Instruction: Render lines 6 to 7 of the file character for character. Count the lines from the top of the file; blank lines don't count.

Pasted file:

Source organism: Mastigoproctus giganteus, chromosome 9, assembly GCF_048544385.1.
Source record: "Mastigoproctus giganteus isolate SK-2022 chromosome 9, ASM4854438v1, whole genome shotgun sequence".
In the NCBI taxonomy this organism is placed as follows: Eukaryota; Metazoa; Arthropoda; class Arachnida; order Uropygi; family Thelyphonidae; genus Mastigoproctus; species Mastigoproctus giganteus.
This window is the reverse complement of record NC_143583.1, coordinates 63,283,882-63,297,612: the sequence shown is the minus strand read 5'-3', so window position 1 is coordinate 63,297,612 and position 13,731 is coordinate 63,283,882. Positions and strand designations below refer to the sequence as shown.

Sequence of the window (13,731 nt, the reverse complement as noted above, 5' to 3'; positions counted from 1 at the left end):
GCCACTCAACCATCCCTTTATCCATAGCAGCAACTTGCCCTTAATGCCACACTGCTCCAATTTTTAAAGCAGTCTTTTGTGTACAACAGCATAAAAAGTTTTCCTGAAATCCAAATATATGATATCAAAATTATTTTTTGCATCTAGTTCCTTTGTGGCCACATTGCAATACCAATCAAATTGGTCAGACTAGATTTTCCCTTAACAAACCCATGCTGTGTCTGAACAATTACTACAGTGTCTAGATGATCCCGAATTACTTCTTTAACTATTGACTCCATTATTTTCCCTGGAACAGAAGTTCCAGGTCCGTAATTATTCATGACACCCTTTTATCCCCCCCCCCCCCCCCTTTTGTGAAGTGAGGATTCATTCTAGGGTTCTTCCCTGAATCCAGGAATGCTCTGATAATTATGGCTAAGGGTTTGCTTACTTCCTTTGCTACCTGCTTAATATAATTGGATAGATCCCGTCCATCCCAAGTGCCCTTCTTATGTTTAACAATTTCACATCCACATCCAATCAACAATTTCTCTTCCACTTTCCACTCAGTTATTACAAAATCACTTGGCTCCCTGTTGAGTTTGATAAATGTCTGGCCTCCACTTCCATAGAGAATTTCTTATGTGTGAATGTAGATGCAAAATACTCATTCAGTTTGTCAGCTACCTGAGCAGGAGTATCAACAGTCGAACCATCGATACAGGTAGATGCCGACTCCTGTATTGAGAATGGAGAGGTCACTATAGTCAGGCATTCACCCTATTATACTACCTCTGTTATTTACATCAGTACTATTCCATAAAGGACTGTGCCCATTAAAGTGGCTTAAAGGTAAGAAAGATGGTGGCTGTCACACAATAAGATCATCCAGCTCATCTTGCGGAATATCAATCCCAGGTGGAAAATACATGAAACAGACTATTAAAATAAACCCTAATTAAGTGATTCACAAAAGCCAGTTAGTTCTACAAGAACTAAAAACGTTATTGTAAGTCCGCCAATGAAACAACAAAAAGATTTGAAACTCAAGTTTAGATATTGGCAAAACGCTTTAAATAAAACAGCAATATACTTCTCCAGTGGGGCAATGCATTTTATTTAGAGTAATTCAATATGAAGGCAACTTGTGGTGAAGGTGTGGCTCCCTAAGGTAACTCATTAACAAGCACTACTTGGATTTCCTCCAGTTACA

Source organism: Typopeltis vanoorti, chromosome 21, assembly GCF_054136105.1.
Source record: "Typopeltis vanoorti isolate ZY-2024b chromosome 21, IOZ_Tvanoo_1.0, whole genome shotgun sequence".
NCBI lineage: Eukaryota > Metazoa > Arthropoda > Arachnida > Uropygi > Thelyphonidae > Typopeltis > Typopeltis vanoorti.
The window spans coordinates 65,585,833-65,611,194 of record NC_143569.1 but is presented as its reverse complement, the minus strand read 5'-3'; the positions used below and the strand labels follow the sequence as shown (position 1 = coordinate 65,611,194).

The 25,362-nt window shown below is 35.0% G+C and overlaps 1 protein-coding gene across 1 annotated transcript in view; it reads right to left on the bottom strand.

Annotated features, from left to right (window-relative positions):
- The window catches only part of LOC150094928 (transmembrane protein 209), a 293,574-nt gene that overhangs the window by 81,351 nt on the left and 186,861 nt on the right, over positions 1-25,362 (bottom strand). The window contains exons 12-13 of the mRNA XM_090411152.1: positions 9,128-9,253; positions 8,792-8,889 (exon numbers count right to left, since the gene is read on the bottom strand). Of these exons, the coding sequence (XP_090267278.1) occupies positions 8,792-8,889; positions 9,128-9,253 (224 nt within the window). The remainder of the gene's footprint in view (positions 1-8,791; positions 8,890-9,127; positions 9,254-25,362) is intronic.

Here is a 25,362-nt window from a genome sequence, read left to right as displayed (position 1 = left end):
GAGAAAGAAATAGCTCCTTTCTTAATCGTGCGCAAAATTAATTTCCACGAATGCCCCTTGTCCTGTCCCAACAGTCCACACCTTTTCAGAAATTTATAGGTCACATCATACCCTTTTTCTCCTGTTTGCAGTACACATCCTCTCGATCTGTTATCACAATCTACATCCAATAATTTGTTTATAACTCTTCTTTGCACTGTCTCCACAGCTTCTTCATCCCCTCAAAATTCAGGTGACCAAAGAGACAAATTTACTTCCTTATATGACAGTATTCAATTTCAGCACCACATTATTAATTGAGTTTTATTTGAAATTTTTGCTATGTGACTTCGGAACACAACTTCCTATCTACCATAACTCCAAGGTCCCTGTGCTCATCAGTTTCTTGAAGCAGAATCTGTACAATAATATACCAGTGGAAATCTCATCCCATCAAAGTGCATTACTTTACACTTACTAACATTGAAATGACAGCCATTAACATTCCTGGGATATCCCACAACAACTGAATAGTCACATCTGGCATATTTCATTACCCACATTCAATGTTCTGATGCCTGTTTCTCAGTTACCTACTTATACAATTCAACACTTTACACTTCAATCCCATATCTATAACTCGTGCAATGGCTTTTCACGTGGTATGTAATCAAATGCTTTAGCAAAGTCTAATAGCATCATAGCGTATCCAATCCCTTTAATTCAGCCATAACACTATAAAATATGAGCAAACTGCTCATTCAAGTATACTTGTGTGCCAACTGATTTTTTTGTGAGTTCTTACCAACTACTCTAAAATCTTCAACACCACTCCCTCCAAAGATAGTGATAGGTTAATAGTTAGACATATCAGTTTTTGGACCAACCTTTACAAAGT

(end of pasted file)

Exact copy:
GCCACTCAACCATCCCTTTATCCATAGCAGCAACTTGCCCTTAATGCCACACTGCTCCAATTTTTAAAGCAGTCTTTTGTGTACAACAGCATAAAAAGTTTTCCTGAAATCCAAATATATGATATCAAAATTATTTTTTGCATCTAGTTCCTTTGTGGCCACATTGCAATACCAATCAAATTGGTCAGACTAGATTTTCCCTTAACAAACCCATGCTGTGTCTGAACAATTACTACAGTGTCTAGATGATCCCGAATTACTTCTTTAACTATTGACTCCATTATTTTCCCTGGAACAGAAGTTCCAGGTCCGTAATTATTCATGACACCCTTTTATCCCCCCCCCCCCCCCCTTTTGTGAAGTGAGGATTCATTCTAGGGTTCTTCCCTGAATCCAGGAATGCTCTGATAATTATGGCTAAGGGTTTGCTTACTTCCTTTGCTACCTGCTTAATATAATTGGATAGATCCCGTCCATCCCAAGTGCCCTTCTTATGTTTAACAATTTCACATCCACATCCAATCAACAATTTCTCTTCCACTTTCCACTCAGTTATTACAAAATCACTTGGCTCCCTGTTGAGTTTGATAAATGTCTGGCCTCCACTTCCATAGAGAATTTCTTATGTGTGAATGTAGATGCAAAATACTCATTCAGTTTGTCAGCTACCTGAGCAGGAGTATCAACAGTCGAACCATCGATACAGGTAGATGCCGACTCCTGTATTGAGAATGGAGAGGTCACTATAGTCAGGCATTCACCCTATTATACTACCTCTGTTATTTACATCAGTACTATTCCATAAAGGACTGTGCCCATTAAAGTGGCTTAAAGGTAAGAAAGATGGTGGCTGTCACACAATAAGATCATCCAGCTCATCTTGCGGAATATCAATCCCAGGTGGAAAATACATGAAACAGACTATTAAAATAAACCCTAATTAAGTGATTCACAAAAGCCAGTTAGTTCTACAAGAACTAAAAACGTTATTGTAAGTCCGCCAATGAAACAACAAAAAGATTTGAAACTCAAGTTTAGATATTGGCAAAACGCTTTAAATAAAACAGCAATATACTTCTCCAGTGGGGCAATGCATTTTATTTAGAGTAATTCAATATGAAGGCAACTTGTGGTGAAGGTGTGGCTCCCTAAGGTAACTCATTAACAAGCACTACTTGGATTTCCTCCAGTTACA

Source organism: Typopeltis vanoorti, chromosome 21, assembly GCF_054136105.1.